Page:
Iraqi Mental Health Deteriorates with Violence
RENEE MONTAGNE, host:
This is MORNING EDITION from NPR News. I'm Renee Montagne.
JOHN YDSTIE, host:
And I'm John Ydstie.
In Iraq today, another suicide bombing. This one outside the police headquarters in Fallujah. The bomber was standing in a line of police recruits when he set off his explosives. More than a dozen people were killed and more than two dozen were wounded.
And in Baghdad, police discovered the bodies of 14 Iraqi men who had been tied up and shot--the latest victims in an on-going wave of sectarian violence.
The relentless violence is taking its toll on Iraqis who survive attacks, witness them, or have people close to them abducted and killed. It's led to a surge in substance abuse, as NPR's Jamie Tarabay reports from Baghdad.
JAMIE TARABAY reporting:
Rorla Monere(ph) sips her tea slowly. She's pale and hasn't combed her hair in months. She doesn't think she has to since she doesn't go anywhere anymore. Not even to college, where she was working on a biology degree.
Ms. RORLA MONERE (Female college student, Iraq): (Through translator) My parents took me out of college. They are afraid for me because of what happened to my two best friends.
TARABAY: In January of this year, Rorla and her two closest girlfriends, Sama(ph) and Nor(ph) were outside campus. They were waiting for their driver to come pick them up when a car filled with armed men suddenly pulled up in front of them. They grabbed Sama, dragged her inside the car, and beat her as her friends stood outside screaming.
The men were after someone else, another girl to kidnap and demand a ransom from wealthy parents. But even when they realized they had the wrong girl, they didn't let Sama go.
Ms. MONERE: (Through translator) They could have let her out of the car, but they didn't. They took her away and they raped her. Four of them raped her. And she's so young.
TARABAY: The men then demanded a ransom for Sama. Her parents paid and when she was released the whole family left Iraq for Jordan. Nor and Rorla continued to go to college together-but not for long.
Ms. MONERE: (Through translator) She went to a bookshop with her mother to photocopy notes of some lectures she'd missed. A suicide car bomb blew up and killed her mother straightaway. Nor didn't die. Shrapnel hit her back and she's now in a wheelchair.
TARABAY: Nor's father took her to Syria to try to get her better medical care, leaving Rorla without her two best friends.
Ms. MONERE: (Through translator) I felt lost walking alone on campus. I stayed home. Then I thought, I can't waste my future. I should finish and graduate." But my family didn't let me. They are afraid. They are afraid of the explosions and the kidnappings. My mom goes to work, my father goes to work, there's no one for me to talk to.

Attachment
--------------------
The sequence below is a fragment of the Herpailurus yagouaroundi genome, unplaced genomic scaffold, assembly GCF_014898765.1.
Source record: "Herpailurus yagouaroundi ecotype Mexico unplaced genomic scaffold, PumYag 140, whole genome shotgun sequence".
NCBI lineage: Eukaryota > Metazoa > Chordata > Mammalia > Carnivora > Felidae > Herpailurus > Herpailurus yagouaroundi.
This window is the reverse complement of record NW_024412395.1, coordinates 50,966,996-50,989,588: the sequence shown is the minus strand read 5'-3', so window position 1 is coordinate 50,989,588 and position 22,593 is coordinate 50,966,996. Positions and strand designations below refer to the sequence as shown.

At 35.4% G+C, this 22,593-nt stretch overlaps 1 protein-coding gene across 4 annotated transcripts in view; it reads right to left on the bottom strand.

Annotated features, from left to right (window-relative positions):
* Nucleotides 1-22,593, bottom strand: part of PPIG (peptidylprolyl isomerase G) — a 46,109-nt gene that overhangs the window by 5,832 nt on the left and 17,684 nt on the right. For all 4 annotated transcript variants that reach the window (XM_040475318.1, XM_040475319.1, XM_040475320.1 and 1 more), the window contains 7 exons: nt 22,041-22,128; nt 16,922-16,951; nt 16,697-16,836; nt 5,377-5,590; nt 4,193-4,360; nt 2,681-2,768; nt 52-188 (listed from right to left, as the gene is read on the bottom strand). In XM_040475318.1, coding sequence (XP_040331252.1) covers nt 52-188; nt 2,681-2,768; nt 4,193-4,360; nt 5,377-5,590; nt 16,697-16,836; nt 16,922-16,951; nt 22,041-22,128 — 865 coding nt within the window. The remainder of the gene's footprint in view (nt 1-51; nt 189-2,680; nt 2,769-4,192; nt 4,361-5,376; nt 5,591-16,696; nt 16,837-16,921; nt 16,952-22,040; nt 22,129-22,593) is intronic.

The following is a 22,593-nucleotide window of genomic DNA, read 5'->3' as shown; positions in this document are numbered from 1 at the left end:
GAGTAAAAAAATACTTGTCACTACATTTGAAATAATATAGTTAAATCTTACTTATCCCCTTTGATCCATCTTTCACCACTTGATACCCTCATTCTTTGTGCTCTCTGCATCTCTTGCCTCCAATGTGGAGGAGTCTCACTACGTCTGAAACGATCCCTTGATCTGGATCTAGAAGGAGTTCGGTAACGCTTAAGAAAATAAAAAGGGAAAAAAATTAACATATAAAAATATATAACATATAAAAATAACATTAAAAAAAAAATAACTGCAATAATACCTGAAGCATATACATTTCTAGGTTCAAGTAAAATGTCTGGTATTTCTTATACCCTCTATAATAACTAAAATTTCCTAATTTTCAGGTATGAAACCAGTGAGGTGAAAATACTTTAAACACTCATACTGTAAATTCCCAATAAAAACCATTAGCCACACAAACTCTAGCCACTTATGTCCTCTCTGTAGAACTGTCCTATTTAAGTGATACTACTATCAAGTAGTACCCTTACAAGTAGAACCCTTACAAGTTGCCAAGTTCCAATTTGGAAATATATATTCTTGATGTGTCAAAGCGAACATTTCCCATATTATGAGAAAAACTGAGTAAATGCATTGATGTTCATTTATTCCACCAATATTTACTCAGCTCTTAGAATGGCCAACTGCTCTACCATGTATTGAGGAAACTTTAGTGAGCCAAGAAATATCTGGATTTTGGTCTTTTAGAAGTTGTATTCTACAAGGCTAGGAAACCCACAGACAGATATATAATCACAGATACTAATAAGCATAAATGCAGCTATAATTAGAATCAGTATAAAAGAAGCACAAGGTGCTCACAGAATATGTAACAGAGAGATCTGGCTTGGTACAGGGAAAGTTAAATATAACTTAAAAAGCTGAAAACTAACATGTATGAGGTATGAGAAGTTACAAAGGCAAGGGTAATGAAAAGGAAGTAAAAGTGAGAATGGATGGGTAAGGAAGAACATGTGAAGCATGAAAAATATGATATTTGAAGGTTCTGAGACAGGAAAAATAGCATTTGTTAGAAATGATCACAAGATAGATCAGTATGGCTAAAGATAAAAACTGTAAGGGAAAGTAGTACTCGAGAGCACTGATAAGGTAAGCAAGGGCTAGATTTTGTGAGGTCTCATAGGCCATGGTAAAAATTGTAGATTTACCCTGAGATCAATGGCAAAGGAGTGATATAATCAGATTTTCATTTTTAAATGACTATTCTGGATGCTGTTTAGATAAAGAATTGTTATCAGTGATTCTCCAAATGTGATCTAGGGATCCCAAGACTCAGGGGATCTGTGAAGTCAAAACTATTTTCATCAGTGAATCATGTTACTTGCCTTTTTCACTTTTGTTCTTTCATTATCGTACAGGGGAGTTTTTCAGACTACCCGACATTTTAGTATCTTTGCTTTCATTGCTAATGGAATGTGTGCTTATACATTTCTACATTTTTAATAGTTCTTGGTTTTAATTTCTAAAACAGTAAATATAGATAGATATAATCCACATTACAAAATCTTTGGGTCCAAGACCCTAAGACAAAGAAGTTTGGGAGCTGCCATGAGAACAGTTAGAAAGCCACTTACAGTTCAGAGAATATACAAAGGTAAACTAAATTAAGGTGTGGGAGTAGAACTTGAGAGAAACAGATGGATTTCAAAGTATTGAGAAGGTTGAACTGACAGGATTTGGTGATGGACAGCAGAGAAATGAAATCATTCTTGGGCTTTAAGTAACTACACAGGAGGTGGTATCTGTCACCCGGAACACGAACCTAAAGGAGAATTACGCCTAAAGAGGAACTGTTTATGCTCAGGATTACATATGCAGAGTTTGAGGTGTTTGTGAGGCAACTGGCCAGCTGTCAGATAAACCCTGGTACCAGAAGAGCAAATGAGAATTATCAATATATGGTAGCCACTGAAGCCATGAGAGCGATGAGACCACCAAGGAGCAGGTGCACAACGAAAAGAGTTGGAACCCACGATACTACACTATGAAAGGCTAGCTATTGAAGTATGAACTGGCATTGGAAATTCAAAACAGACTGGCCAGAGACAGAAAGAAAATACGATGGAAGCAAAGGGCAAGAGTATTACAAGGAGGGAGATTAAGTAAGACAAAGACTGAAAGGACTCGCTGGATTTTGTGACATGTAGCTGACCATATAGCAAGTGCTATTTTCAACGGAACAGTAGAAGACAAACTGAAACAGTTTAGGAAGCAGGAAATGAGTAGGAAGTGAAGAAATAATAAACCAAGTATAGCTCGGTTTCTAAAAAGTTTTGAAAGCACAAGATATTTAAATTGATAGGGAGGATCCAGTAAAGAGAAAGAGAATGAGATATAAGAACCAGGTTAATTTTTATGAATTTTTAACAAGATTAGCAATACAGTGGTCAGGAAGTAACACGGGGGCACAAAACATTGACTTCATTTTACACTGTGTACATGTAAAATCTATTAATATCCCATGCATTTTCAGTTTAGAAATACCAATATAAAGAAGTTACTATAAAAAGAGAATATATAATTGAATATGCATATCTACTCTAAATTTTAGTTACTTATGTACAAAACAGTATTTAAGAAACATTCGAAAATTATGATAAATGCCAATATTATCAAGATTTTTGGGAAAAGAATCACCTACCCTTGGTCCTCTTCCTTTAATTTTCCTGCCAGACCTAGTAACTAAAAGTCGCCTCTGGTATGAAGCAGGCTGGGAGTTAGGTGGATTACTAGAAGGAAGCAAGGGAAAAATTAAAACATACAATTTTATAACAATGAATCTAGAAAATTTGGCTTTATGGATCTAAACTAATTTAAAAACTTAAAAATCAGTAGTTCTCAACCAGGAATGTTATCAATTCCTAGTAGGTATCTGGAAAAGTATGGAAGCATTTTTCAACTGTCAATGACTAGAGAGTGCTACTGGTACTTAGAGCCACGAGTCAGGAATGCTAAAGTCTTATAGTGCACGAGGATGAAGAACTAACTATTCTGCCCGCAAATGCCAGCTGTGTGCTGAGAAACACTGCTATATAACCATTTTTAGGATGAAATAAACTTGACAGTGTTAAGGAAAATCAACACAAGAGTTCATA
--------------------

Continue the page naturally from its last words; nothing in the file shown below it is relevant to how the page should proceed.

TARABAY: Rorla began taking sleeping pills to get her through the nights when she was terrified someone would try to storm the house. Now she takes the pills to dull the restlessness and the pain.
Ms. MONERE: (Through translator) The pills don't have any effect anymore because I take so many of them. I just want my day to finish. I spend it alone.
TARABAY: She says she's not in the mood for anything anymore. She used to wear bright colors and care about her figure. Now she only wears black and isn't interested in doing girly things like getting her hair done.
Ms. MONERE: (Through translator) I used to take care of myself. You tell me, is this was a 21-year-old is supposed to look like?
TARABAY: Rorla's parents worry that she's not eating because she drinks too much coffee and smokes too many cigarettes. They don't know about her dependence on the pills, and she hasn't sought help. But others have.
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At Ibn Rushd Psychiatric Hospital in central Baghdad, Dr. Jaffe Yacub(ph) struggles with the influx of patients. He says every time there's a major bombing, dozens stream through his door.
Dr. JAFFE YACUB (Ibn Rushd Psychiatric Hospital, Baghdad): (Through translator) Let me give you an example. When the Samarra shrine was blown up, the next day wards were filled with patients. I swear to God, patients were saying, they're going to kill us! Who's going to kill you? They say, we are Sunnis, and the Shiites shall kill us!
TARABAY: Yacub says he gives patients anxiety medication or sleeping pills, and he tries to give them small enough doses so they don't become dependent. But he says he can only do so much.
Dr. YACUB: A week after they leave they're back again, drunk or on drugs. One man said, Why shouldn't I drink? There are explosions everywhere, so let me relax.
TARABAY: The Ministry of Health says since the U.S. invasion there's been a 35 percent jump in cases of post-traumatic stress disorder.
Dr. Ali al-Hammed(ph), from the ministry's substance abuse program, says much of the trauma is prolonged because of the recurring violence, so people aren't able to move on. He says people develop anxiety; they get flashbacks, depression, nightmares, bedwetting.
The Ministry is opening more clinics to deal with the rise in trauma and substance abuse cases.
According to one Baghdad clinic's records, 60 percent more Iraqis suffering from depression are switching from alcohol to prescription drugs because it's more discreet, it's cheaper, and it's not against their religion. For people like Rorla Monere, they're also easier to acquire. Rorla says she feels trapped at home with no one to talk to, and only goes out to get more pills.
Ms. MONERE: (Through translator) Is better to die. My wish is to die, to be free and rest. Better than this slaughter.
TARABAY: She says she'll keep taking the pills until all the pain is gone.
Jamie Tarabay, NPR News, Baghdad.
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